Mitsuko Delivers Review: Overly Quirky, Emotionally Vague Dramedy

Armchair philosophy and scarcely likable characters make Yûya Ishii's disappointing latest feature more of a challenge than a treat.

rating: 2.5

Mitsuko Delivers belongs to a very small subset of world cinema that arrives on our shores; it is not a refined, robustly constructed drama like we are typically used to from abroad (after all, we usually get the very best of the litter). Instead it shares a more common DNA with American comedies, albeit still retaining a distinctly Japanese flavour. For these reasons Yûya Ishii's (Sawako Decides) oddball concoction isn't exactly a snug and satisfying fit, even though it has its share of amusing moments. Mitsuko (Riisa Naka) is pregnant and broke, having just split up with her American boyfriend, but withholding this from her parents, instead keeping up appearances that she is still in the U.S. With her head in the sky quite literally, she ends up following an amorphous cloud formation around town, soon enough arriving at the desolate tenement block she briefly lived in as a child, hoping to change the community for the better with her perky attitude, and also attempting to resolve a few personal issues that inevitably abound. This premise is unquestionably quite a flowery one - even for the standards of something desperately clinging to the Amélie school of cutesy storytelling - but the distinguishing feature here is Mitsuko's attitude; she is spunky, imposing herself on people not simply because she is a fussy pregnant woman, but because that is who she is. It is a facet that is liable to divide viewers, some appreciating her unbound candour, while many - likely more - finding it wearisome by film's end, overexerted and not particularly endearing. And that is why it fumbles when put up against something like Jean-Pierre Jeunet's expertly-assembled quirkfest; Audrey Tatou's titular character was effervescent, charming and appealing, whereas Mitsuko is a much tougher cookie, obtuse and often impenetrable. While festival circuit murmurings might have compared this to Jeunet's film, the comparison is unflattering and unearned. Its lack of cultural refinement is not a critique as such, and the film might oddly benefit from it; this is as daft as anything myriad silly American comedies have churned out recently; note one scene in which a man claims he cheated on his wife by accident, walking into the wrong room in the dark. There are even some gross-out moments at the expense of Mitsuko's bed-ridden former landlady. These moments, despite their levity, might occur at the expense of any social point Ishii might try to make, though; the grim reality of the 1990s recession is relayed to us adequately in flashback form, and further embodied by Mitsuko's return to that same decrepit tenement in the present. Drawing parallel between the 90s downturn and our current one seems rather obvious - as does an oblique reference to the after-effects of World War II - but the sentiment, of helping one another out in times of turmoil, is the film's sweetest comment, even if it comes off a little ham-fisted through its repetition. This is not a film composed with much finesse. There are plenty of instances throughout where, if viewers are able to hang up their preconceptions about what foreign cinema typically should be, it is probably a jaunty enough venture. Disappointingly, though, Ishii's fascination with the notion of "coolness" quickly stifles any comic or dramatic traction; it is a Japanese cultural aesthetic liable to become lost on Western audiences as it is not intended in the same manner as we would use the word, which above all suggests poor translation. One of Mitsuko's especially egregious remarks sticks in the mind: "If the mom isn't cool, the baby won't want to be born into this world." Probably more interesting than the pregnancy itself is the romance between Mitsuko and Yoichi, a young chef who runs a restaurant with his uncle, Jiro. It is the classic story of long lost love we've seen countless times, and while initially told with a palpable sense of longing, it quickly becomes clouded by a muddled narrative in which Mitsuko revives their fledgling business by means that are never made acutely clear. The point might be that powerless people sometimes just need a nudge in the right direction, but Ishii's vague treatment diminishes the meaning. The film's heart is certainly in the right place, and it is unquestionably a nice idea - of bringing the desolate community together under one roof to serve a collective good - but it is too cutesy, too emotionally immature, and finally, too irredeemably silly at its overblown climax, dragging long past the logical departure point. Armchair philosophy and scarcely likable characters make Yûya Ishii's disappointing latest feature more of a challenge than a treat. Mitsuko Delivers is on limited release in UK cinemas now.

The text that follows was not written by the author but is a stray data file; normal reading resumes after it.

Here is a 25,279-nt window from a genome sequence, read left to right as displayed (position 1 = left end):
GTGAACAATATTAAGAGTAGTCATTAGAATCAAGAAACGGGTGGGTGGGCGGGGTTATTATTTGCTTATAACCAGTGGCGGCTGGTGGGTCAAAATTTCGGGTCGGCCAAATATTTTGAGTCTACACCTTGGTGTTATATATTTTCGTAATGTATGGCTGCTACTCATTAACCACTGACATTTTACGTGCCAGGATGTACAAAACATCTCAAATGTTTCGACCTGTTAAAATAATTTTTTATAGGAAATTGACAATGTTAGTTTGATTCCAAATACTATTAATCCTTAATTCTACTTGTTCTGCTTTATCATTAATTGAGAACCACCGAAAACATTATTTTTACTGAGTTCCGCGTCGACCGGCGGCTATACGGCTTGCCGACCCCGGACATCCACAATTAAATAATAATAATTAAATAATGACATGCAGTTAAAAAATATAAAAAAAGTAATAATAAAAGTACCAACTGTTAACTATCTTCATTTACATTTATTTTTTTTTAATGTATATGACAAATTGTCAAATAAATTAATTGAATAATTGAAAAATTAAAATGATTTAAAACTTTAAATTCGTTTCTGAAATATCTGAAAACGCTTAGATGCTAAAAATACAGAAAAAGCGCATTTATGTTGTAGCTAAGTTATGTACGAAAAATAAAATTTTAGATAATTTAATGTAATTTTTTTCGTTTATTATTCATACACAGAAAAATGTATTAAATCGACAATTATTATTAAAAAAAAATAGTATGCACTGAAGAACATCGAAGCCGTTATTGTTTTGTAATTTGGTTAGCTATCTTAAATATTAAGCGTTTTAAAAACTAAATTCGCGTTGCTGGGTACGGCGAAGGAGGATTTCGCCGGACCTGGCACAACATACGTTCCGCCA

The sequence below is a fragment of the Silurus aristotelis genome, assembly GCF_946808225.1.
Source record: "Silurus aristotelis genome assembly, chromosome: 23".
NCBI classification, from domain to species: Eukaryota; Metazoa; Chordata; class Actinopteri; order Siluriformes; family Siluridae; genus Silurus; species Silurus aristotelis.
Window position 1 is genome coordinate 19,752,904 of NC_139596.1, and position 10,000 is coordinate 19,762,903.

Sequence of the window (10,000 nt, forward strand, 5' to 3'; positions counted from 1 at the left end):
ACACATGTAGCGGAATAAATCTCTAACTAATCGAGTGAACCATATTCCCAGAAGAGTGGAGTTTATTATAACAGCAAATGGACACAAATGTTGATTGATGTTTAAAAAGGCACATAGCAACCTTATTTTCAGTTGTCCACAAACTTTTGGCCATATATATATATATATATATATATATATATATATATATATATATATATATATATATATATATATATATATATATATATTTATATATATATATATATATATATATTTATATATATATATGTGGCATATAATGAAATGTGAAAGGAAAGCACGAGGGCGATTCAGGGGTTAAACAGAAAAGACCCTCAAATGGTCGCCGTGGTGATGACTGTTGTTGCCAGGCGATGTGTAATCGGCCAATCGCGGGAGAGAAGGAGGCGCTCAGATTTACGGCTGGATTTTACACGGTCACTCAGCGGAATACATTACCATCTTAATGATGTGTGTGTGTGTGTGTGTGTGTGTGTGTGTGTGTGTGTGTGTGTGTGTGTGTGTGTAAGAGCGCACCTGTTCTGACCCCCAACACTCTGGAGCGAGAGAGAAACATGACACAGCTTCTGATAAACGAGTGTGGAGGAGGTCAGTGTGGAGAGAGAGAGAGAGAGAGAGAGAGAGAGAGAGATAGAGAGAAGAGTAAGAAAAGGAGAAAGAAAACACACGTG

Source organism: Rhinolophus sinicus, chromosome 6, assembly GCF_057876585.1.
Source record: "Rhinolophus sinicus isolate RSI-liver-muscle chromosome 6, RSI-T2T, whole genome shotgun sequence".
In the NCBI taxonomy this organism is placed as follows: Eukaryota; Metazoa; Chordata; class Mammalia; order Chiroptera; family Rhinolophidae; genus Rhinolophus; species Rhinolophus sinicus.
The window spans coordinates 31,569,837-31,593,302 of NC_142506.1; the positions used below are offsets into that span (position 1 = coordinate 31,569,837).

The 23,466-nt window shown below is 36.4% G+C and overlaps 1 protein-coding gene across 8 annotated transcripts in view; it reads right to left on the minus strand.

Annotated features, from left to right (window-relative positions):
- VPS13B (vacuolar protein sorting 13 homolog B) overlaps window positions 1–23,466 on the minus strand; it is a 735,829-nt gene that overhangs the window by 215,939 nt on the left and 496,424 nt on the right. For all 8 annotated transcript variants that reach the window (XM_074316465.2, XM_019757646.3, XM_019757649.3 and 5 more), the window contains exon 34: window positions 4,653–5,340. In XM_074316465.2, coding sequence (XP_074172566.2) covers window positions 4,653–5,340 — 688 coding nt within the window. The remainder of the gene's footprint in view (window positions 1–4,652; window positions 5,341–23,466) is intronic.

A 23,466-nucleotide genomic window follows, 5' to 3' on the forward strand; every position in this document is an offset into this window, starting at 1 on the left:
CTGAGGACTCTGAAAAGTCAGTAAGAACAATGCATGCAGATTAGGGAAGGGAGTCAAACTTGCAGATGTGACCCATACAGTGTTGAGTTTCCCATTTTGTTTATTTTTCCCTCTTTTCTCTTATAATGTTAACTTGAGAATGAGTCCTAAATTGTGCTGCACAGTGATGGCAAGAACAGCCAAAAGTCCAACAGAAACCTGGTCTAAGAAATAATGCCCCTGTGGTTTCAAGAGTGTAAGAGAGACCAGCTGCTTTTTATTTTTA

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Frequently sleep-deprived film addict and video game obsessive who spends more time than is healthy in darkened London screening rooms. Follow his twitter on @ShaunMunroFilm or e-mail him at shaneo632 [at]